Thursday, March 15, 2012

Tribunal spat

A day doesn't go by without some sort of clash between the Khmer Rouge Tribunal, the government or the various fractions surrounding the whole kit and kaboodle. The latest disagreement is on the fate of Comrade Duch and his life imprisonment. The trial prosecutors assumed that once his sentence was increased to the duration of his natural days, and his involvement in Case 002 as a witness finishes (which might be later this year or next), then he would be transferred to the country's main jail and fall under the jurisdiction of the government's Interior Ministry. Fat chance. They've turned round and said they don't want to host Duch or pay for his food and medical bills for the remainder of his life. They reckon it's the duty of the Tribunal, who should build a separate prison just for him (and presumably his KR cronies should they be found guilty). At other tribunals around the world, those found guilty are then handed over to the local governments but money is always at the front of any thinking here, and the Interior Ministry don't want to get saddled with his ongoing expense. As I said, it's just another day at the tribunal. Interesting to hear too that Ben Kiernan, one of the best known historians on the Khmer Rouge period in Cambodia's history, who has written extensively on the subject, has said he's too busy to appear in person at the tribunal to give testimony in Case 002. The defence teams have jumped on the news though it seems likely that Kiernan will be allowed to give video testimony as a compromise.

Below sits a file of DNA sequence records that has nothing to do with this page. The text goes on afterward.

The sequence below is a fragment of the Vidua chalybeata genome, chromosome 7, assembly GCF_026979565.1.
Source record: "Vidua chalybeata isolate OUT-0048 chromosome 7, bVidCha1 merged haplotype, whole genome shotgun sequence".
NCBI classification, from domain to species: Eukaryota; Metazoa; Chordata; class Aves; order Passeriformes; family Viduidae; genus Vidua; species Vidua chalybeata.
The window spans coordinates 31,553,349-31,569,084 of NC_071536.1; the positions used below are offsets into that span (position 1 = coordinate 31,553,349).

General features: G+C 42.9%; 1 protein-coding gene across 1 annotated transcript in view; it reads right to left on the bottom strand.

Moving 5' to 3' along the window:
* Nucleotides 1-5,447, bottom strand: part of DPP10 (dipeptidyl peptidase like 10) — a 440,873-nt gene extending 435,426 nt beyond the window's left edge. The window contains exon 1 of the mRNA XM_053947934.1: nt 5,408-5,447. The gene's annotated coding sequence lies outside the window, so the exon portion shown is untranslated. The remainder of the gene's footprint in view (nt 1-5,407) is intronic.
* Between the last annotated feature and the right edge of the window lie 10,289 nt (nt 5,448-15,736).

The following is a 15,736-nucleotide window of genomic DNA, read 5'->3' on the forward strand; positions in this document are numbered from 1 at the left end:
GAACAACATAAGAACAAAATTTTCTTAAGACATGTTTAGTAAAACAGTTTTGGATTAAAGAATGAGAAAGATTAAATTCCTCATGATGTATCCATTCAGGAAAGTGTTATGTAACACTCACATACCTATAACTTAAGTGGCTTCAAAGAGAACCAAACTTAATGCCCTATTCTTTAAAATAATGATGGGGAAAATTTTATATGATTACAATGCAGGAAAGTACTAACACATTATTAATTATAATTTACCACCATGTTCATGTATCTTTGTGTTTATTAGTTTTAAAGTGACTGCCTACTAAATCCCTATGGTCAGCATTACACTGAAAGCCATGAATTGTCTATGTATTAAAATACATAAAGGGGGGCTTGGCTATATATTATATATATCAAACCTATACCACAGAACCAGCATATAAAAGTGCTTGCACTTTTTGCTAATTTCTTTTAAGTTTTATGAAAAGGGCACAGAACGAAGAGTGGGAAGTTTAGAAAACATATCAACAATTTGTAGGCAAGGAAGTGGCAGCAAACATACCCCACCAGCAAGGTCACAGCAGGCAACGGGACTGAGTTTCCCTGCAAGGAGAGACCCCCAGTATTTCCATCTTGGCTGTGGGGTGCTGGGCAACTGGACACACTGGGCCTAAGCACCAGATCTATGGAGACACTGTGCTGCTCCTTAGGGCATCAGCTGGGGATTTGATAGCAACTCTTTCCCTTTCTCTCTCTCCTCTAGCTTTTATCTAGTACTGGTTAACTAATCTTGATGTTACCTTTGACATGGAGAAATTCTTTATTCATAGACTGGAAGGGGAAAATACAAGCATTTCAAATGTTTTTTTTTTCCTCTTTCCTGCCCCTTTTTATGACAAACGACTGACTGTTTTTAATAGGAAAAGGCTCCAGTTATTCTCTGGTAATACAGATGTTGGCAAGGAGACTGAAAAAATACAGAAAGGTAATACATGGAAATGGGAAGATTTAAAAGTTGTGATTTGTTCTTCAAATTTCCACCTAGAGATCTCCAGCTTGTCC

Blogger Andy Brouwer said...

It's gone tits-up again at the KRT with the UN-appointed investigating judge jumping ship, the 2nd in a matter of months, complaining loudly of the lack of support and interference by the Cambodians at court. And all the while, everyone is trying to pretend that there is no political pressure being applied. Yeah, right. Look at that flying pigs on a tricycle....

Comrade Duch is also hogging the headlines again, this time as a star witness for the prosecution in the trial of the three most senior Khmer Rouge leaders in the dock. He's definitely sticking the knife in on Nuon Chea. More of the same please. I just hope he doesn't over-egg it, as he seems to be more than keen to play a starring role.


March 23, 2012 at 3:26 PM  

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